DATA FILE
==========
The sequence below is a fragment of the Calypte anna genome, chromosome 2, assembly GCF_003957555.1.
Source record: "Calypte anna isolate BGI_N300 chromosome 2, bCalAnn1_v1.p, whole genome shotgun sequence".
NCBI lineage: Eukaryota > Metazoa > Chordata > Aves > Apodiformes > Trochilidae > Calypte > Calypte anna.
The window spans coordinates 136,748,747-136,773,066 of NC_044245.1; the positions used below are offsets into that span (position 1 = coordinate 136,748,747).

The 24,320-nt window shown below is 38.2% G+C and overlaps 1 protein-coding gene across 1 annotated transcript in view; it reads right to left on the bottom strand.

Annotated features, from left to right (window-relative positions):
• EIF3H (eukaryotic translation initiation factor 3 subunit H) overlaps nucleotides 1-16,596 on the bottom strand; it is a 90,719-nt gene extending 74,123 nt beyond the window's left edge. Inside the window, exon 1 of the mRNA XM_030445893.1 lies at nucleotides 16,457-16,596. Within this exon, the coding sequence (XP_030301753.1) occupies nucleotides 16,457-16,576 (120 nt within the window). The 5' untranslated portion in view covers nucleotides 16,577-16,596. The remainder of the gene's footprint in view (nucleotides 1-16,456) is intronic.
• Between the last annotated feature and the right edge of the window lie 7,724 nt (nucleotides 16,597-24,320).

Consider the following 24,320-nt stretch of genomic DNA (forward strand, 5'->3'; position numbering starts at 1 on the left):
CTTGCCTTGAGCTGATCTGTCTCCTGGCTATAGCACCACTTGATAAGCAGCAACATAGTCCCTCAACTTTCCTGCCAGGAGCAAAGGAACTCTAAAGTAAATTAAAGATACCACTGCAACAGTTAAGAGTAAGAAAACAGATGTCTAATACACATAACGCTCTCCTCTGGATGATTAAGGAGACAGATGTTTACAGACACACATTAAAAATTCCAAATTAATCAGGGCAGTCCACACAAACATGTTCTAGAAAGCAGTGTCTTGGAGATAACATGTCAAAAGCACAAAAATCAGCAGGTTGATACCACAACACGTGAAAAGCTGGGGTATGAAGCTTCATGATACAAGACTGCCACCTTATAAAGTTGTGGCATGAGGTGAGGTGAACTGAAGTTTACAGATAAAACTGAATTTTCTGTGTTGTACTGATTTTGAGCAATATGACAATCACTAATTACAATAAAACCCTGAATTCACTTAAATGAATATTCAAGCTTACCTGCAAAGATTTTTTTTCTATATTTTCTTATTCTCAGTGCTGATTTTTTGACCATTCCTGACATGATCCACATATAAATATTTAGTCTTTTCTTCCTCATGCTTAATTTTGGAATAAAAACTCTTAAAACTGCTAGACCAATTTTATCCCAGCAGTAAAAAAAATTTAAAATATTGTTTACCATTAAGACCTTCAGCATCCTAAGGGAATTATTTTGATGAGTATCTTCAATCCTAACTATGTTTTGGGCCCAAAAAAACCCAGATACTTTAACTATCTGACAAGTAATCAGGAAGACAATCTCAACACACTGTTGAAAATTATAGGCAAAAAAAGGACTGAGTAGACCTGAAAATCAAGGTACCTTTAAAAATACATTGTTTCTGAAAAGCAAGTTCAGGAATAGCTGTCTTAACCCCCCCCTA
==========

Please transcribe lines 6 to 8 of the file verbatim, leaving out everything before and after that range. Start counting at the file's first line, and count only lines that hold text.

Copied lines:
Annotated features, from left to right (window-relative positions):
• EIF3H (eukaryotic translation initiation factor 3 subunit H) overlaps nucleotides 1-16,596 on the bottom strand; it is a 90,719-nt gene extending 74,123 nt beyond the window's left edge. Inside the window, exon 1 of the mRNA XM_030445893.1 lies at nucleotides 16,457-16,596. Within this exon, the coding sequence (XP_030301753.1) occupies nucleotides 16,457-16,576 (120 nt within the window). The 5' untranslated portion in view covers nucleotides 16,577-16,596. The remainder of the gene's footprint in view (nucleotides 1-16,456) is intronic.
• Between the last annotated feature and the right edge of the window lie 7,724 nt (nucleotides 16,597-24,320).